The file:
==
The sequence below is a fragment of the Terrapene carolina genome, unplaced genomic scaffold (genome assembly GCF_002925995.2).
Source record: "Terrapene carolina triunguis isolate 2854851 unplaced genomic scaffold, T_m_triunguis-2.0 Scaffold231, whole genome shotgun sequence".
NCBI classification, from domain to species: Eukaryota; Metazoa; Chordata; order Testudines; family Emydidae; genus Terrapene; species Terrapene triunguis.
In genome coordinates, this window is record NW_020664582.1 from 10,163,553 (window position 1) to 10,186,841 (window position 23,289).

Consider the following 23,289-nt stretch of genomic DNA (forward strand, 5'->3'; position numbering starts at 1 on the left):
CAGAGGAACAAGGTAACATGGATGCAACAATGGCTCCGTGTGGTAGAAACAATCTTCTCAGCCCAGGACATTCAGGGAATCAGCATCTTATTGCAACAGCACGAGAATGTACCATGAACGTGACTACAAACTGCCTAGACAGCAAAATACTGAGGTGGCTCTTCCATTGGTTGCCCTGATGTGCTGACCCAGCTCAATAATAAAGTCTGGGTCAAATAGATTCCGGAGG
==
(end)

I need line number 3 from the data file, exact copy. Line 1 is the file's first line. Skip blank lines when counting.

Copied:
NCBI classification, from domain to species: Eukaryota; Metazoa; Chordata; order Testudines; family Emydidae; genus Terrapene; species Terrapene triunguis.